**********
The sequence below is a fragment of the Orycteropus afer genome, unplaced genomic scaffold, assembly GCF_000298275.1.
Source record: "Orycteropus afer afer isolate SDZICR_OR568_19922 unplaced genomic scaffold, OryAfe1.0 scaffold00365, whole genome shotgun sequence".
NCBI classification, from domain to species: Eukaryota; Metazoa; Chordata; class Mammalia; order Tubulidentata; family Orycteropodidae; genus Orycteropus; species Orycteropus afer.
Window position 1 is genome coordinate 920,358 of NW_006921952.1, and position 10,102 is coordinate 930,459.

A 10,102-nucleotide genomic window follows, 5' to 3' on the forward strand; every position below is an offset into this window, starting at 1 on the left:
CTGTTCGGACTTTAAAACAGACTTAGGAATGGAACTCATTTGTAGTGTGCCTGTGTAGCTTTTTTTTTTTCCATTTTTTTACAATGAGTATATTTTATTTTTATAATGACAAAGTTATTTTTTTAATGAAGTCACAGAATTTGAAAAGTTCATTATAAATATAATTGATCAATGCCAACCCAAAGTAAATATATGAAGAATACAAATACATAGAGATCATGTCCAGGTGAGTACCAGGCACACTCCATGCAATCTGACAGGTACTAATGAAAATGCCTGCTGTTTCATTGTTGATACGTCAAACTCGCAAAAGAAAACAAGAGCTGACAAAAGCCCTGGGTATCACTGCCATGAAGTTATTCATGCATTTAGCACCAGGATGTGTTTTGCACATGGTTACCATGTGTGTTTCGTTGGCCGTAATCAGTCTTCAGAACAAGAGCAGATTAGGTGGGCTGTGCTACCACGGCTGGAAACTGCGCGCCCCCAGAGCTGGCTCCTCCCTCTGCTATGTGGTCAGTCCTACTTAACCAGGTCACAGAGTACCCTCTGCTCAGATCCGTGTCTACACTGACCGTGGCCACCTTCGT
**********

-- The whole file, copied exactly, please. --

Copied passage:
The sequence below is a fragment of the Orycteropus afer genome, unplaced genomic scaffold, assembly GCF_000298275.1.
Source record: "Orycteropus afer afer isolate SDZICR_OR568_19922 unplaced genomic scaffold, OryAfe1.0 scaffold00365, whole genome shotgun sequence".
NCBI classification, from domain to species: Eukaryota; Metazoa; Chordata; class Mammalia; order Tubulidentata; family Orycteropodidae; genus Orycteropus; species Orycteropus afer.
Window position 1 is genome coordinate 920,358 of NW_006921952.1, and position 10,102 is coordinate 930,459.

A 10,102-nucleotide genomic window follows, 5' to 3' on the forward strand; every position below is an offset into this window, starting at 1 on the left:
CTGTTCGGACTTTAAAACAGACTTAGGAATGGAACTCATTTGTAGTGTGCCTGTGTAGCTTTTTTTTTTTCCATTTTTTTACAATGAGTATATTTTATTTTTATAATGACAAAGTTATTTTTTTAATGAAGTCACAGAATTTGAAAAGTTCATTATAAATATAATTGATCAATGCCAACCCAAAGTAAATATATGAAGAATACAAATACATAGAGATCATGTCCAGGTGAGTACCAGGCACACTCCATGCAATCTGACAGGTACTAATGAAAATGCCTGCTGTTTCATTGTTGATACGTCAAACTCGCAAAAGAAAACAAGAGCTGACAAAAGCCCTGGGTATCACTGCCATGAAGTTATTCATGCATTTAGCACCAGGATGTGTTTTGCACATGGTTACCATGTGTGTTTCGTTGGCCGTAATCAGTCTTCAGAACAAGAGCAGATTAGGTGGGCTGTGCTACCACGGCTGGAAACTGCGCGCCCCCAGAGCTGGCTCCTCCCTCTGCTATGTGGTCAGTCCTACTTAACCAGGTCACAGAGTACCCTCTGCTCAGATCCGTGTCTACACTGACCGTGGCCACCTTCGT